U.S. employers posted a record job openings for the second consecutive month in July—more affirmation that the labor market is bouncing back from last year’s coronavirus-caused recession.
Job openings rose to 10.9 million in July, up from the previous record of 10.2 million in June, the Labor Department reported Wednesday.
But the department’s Job Openings and Labor Turnover Survey, or JOLTS, report showed that actual hiring dipped slightly, to 6.7 million in July from 6.8 million in June. Layoffs rose slightly, to 1.3 million.
Nearly 4 million people quit their jobs, just shy of a record set in April, and up from 3.9 million in June. That suggests many Americans are confident enough in their prospects to seek something new.
“Overall, employers continue to struggle to find workers with the right skills, and those willing and able to work continue to be very selective,” Contingent Macro Advisors said in a research note.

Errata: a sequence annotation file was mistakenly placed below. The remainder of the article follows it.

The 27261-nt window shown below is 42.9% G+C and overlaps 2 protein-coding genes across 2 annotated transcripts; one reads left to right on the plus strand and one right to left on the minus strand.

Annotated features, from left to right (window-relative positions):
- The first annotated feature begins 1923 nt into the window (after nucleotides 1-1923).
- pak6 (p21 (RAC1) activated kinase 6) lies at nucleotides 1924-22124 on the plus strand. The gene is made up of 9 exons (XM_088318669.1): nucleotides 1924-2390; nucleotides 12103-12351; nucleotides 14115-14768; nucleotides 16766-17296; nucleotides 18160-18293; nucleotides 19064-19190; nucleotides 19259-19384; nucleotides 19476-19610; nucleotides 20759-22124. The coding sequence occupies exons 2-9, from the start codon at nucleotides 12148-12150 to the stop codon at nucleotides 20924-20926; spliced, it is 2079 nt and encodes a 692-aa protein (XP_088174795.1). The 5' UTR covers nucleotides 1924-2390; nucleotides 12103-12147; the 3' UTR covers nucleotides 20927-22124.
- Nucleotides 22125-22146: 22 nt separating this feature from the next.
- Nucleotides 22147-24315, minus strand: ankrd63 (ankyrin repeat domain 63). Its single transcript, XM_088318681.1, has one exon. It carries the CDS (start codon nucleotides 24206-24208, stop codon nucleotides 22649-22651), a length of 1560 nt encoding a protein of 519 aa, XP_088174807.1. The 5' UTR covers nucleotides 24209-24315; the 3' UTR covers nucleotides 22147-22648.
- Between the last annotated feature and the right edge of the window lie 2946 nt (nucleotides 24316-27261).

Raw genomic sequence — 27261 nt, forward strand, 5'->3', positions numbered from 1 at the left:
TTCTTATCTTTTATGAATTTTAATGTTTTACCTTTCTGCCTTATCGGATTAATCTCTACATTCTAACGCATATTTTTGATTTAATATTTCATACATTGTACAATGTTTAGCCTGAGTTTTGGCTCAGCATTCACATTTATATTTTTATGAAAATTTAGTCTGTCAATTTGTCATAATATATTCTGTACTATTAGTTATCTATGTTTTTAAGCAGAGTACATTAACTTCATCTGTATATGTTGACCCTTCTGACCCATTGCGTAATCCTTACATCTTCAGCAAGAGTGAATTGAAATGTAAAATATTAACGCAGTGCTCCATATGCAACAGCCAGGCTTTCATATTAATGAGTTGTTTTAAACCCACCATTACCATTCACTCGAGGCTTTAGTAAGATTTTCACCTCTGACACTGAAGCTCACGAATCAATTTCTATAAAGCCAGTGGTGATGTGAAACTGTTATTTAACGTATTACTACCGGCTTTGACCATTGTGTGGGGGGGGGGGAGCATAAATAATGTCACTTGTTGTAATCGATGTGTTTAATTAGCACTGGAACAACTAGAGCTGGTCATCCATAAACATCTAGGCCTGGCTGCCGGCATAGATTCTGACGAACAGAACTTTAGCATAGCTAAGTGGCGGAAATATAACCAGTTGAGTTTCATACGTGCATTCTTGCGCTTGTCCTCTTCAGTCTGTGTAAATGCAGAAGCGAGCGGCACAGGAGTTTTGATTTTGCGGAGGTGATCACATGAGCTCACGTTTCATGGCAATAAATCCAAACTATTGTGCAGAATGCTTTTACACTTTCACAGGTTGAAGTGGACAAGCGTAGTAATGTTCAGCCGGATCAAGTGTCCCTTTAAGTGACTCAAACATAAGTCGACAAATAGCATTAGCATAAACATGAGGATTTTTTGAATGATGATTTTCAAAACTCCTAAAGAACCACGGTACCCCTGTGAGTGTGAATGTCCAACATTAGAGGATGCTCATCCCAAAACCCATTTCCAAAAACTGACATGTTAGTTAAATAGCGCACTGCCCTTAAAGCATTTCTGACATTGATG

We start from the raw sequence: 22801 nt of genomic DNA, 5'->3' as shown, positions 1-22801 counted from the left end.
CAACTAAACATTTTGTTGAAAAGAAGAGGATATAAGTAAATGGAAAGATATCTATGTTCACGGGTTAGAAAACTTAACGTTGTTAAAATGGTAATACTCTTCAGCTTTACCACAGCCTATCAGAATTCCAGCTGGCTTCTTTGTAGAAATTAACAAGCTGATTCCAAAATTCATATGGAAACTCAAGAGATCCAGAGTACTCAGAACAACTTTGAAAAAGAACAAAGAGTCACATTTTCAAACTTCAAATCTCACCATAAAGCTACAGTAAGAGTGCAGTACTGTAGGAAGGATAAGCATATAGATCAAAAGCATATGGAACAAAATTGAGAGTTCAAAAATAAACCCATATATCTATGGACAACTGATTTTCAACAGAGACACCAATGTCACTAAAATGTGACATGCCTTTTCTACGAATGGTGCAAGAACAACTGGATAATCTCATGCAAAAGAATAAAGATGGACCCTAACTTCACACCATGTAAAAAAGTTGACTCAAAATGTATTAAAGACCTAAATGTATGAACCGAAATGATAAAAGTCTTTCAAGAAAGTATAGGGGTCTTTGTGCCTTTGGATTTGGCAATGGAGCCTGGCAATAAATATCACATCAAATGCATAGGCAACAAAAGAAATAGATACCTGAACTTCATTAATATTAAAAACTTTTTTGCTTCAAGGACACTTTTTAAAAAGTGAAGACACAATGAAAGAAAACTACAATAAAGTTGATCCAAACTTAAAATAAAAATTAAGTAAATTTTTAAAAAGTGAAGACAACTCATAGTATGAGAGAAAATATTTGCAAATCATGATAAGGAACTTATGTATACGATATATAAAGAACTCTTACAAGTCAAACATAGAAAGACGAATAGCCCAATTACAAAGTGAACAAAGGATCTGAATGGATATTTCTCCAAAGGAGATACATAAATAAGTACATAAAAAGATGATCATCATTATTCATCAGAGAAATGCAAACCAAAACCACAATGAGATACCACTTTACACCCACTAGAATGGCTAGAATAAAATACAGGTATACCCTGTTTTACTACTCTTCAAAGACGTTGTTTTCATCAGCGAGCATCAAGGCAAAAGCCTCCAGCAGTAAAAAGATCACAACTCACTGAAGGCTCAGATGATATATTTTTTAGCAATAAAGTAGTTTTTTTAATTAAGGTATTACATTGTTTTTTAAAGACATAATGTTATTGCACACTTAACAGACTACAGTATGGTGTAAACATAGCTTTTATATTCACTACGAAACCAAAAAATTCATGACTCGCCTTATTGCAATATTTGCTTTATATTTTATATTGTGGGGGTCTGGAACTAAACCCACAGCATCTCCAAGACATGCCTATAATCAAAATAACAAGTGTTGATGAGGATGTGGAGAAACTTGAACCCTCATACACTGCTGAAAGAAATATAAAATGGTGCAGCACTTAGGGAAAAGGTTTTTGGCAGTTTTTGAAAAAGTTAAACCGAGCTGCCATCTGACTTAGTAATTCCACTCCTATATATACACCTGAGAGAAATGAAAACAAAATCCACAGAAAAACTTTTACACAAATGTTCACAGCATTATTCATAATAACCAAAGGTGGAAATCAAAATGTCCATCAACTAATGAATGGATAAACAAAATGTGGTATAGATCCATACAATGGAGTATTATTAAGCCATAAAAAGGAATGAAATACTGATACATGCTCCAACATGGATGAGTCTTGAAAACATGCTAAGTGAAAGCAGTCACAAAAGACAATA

The job market, however, appears to have lost some momentum since July.
A surge in COVID-19 cases linked to highly contagious delta variant has at least temporarily slowed the U.S. economy’s strong recovery from last year’s brief but intense coronavirus downturn. The coronavirus uptick has taken a toll on consumer confidence and could discourage Americans from going out to bars, restaurants and shops—something they’ve been doing with gusto since the rollout of vaccines earlier this year.
The Labor Department reported Friday that the economy generated a disappointing 235,000 jobs last month—about a third what economists had expected and down sharply from 962,000 in June and 1.1 million in July. Restaurants and bars cut 42,000 jobs in August. Hotels added just 7,000, fewest since February.